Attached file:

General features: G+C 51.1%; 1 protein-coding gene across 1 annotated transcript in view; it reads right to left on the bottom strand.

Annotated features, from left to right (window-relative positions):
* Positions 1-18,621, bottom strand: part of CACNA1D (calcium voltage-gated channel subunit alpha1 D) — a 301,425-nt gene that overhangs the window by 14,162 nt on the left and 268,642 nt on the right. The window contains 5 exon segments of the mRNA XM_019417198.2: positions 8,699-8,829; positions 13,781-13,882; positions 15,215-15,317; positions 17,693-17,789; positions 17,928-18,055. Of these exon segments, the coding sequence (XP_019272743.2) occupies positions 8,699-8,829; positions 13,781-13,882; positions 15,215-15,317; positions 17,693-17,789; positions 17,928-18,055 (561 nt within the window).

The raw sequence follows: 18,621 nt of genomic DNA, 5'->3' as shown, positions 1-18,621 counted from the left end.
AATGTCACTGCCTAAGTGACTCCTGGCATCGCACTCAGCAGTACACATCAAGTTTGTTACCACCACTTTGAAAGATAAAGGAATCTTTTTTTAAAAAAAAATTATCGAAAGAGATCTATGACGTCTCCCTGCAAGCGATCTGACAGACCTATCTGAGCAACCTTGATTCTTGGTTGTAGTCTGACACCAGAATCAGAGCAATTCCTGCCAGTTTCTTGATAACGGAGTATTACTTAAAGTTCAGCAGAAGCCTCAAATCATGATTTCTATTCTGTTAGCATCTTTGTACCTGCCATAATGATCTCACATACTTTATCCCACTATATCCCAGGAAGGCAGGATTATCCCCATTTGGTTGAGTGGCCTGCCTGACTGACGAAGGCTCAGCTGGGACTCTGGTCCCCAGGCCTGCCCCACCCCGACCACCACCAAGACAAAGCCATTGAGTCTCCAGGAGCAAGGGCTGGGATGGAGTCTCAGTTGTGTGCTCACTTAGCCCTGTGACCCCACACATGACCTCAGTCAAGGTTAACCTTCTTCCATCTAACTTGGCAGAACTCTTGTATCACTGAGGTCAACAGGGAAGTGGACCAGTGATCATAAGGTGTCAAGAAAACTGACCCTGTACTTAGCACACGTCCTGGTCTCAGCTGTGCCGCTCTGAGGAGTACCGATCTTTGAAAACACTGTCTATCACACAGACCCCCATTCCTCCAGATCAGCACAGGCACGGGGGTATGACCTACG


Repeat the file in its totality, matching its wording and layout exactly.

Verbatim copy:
General features: G+C 51.1%; 1 protein-coding gene across 1 annotated transcript in view; it reads right to left on the bottom strand.

Annotated features, from left to right (window-relative positions):
* Positions 1-18,621, bottom strand: part of CACNA1D (calcium voltage-gated channel subunit alpha1 D) — a 301,425-nt gene that overhangs the window by 14,162 nt on the left and 268,642 nt on the right. The window contains 5 exon segments of the mRNA XM_019417198.2: positions 8,699-8,829; positions 13,781-13,882; positions 15,215-15,317; positions 17,693-17,789; positions 17,928-18,055. Of these exon segments, the coding sequence (XP_019272743.2) occupies positions 8,699-8,829; positions 13,781-13,882; positions 15,215-15,317; positions 17,693-17,789; positions 17,928-18,055 (561 nt within the window).

The raw sequence follows: 18,621 nt of genomic DNA, 5'->3' as shown, positions 1-18,621 counted from the left end.
AATGTCACTGCCTAAGTGACTCCTGGCATCGCACTCAGCAGTACACATCAAGTTTGTTACCACCACTTTGAAAGATAAAGGAATCTTTTTTTAAAAAAAAATTATCGAAAGAGATCTATGACGTCTCCCTGCAAGCGATCTGACAGACCTATCTGAGCAACCTTGATTCTTGGTTGTAGTCTGACACCAGAATCAGAGCAATTCCTGCCAGTTTCTTGATAACGGAGTATTACTTAAAGTTCAGCAGAAGCCTCAAATCATGATTTCTATTCTGTTAGCATCTTTGTACCTGCCATAATGATCTCACATACTTTATCCCACTATATCCCAGGAAGGCAGGATTATCCCCATTTGGTTGAGTGGCCTGCCTGACTGACGAAGGCTCAGCTGGGACTCTGGTCCCCAGGCCTGCCCCACCCCGACCACCACCAAGACAAAGCCATTGAGTCTCCAGGAGCAAGGGCTGGGATGGAGTCTCAGTTGTGTGCTCACTTAGCCCTGTGACCCCACACATGACCTCAGTCAAGGTTAACCTTCTTCCATCTAACTTGGCAGAACTCTTGTATCACTGAGGTCAACAGGGAAGTGGACCAGTGATCATAAGGTGTCAAGAAAACTGACCCTGTACTTAGCACACGTCCTGGTCTCAGCTGTGCCGCTCTGAGGAGTACCGATCTTTGAAAACACTGTCTATCACACAGACCCCCATTCCTCCAGATCAGCACAGGCACGGGGGTATGACCTACG